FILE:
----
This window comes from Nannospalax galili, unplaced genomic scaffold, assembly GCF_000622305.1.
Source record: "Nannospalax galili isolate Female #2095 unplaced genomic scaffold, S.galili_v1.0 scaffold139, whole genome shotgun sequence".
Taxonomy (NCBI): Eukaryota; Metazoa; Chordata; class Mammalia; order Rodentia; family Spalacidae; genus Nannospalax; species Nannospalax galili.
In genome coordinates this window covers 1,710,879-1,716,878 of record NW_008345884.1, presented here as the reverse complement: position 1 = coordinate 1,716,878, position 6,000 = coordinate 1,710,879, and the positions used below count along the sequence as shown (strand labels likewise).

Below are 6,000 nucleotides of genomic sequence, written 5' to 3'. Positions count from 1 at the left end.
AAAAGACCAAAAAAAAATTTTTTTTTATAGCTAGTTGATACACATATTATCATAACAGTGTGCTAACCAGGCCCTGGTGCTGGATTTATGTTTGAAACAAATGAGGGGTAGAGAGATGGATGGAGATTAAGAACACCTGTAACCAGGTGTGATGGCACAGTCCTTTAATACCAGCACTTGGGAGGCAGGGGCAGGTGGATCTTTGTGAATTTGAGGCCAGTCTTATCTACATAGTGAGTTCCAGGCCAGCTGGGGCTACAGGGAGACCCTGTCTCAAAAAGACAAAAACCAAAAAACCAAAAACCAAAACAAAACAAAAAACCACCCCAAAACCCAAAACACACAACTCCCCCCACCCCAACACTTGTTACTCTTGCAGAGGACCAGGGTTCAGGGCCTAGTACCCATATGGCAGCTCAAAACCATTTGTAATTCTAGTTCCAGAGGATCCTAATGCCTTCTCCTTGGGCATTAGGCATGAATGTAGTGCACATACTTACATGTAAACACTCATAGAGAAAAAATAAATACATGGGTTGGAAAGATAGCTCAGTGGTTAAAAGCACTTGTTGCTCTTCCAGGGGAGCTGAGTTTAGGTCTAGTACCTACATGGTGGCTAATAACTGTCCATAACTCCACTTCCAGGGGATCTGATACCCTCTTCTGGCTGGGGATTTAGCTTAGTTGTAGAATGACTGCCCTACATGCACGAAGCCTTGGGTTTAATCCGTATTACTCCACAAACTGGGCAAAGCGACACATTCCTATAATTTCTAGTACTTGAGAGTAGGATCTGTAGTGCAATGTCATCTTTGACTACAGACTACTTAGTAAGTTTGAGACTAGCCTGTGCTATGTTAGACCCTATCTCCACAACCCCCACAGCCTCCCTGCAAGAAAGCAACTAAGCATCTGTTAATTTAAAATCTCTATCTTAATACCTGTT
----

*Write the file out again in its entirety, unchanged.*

This window comes from Nannospalax galili, unplaced genomic scaffold, assembly GCF_000622305.1.
Source record: "Nannospalax galili isolate Female #2095 unplaced genomic scaffold, S.galili_v1.0 scaffold139, whole genome shotgun sequence".
Taxonomy (NCBI): Eukaryota; Metazoa; Chordata; class Mammalia; order Rodentia; family Spalacidae; genus Nannospalax; species Nannospalax galili.
In genome coordinates this window covers 1,710,879-1,716,878 of record NW_008345884.1, presented here as the reverse complement: position 1 = coordinate 1,716,878, position 6,000 = coordinate 1,710,879, and the positions used below count along the sequence as shown (strand labels likewise).

Below are 6,000 nucleotides of genomic sequence, written 5' to 3'. Positions count from 1 at the left end.
AAAAGACCAAAAAAAAATTTTTTTTTATAGCTAGTTGATACACATATTATCATAACAGTGTGCTAACCAGGCCCTGGTGCTGGATTTATGTTTGAAACAAATGAGGGGTAGAGAGATGGATGGAGATTAAGAACACCTGTAACCAGGTGTGATGGCACAGTCCTTTAATACCAGCACTTGGGAGGCAGGGGCAGGTGGATCTTTGTGAATTTGAGGCCAGTCTTATCTACATAGTGAGTTCCAGGCCAGCTGGGGCTACAGGGAGACCCTGTCTCAAAAAGACAAAAACCAAAAAACCAAAAACCAAAACAAAACAAAAAACCACCCCAAAACCCAAAACACACAACTCCCCCCACCCCAACACTTGTTACTCTTGCAGAGGACCAGGGTTCAGGGCCTAGTACCCATATGGCAGCTCAAAACCATTTGTAATTCTAGTTCCAGAGGATCCTAATGCCTTCTCCTTGGGCATTAGGCATGAATGTAGTGCACATACTTACATGTAAACACTCATAGAGAAAAAATAAATACATGGGTTGGAAAGATAGCTCAGTGGTTAAAAGCACTTGTTGCTCTTCCAGGGGAGCTGAGTTTAGGTCTAGTACCTACATGGTGGCTAATAACTGTCCATAACTCCACTTCCAGGGGATCTGATACCCTCTTCTGGCTGGGGATTTAGCTTAGTTGTAGAATGACTGCCCTACATGCACGAAGCCTTGGGTTTAATCCGTATTACTCCACAAACTGGGCAAAGCGACACATTCCTATAATTTCTAGTACTTGAGAGTAGGATCTGTAGTGCAATGTCATCTTTGACTACAGACTACTTAGTAAGTTTGAGACTAGCCTGTGCTATGTTAGACCCTATCTCCACAACCCCCACAGCCTCCCTGCAAGAAAGCAACTAAGCATCTGTTAATTTAAAATCTCTATCTTAATACCTGTT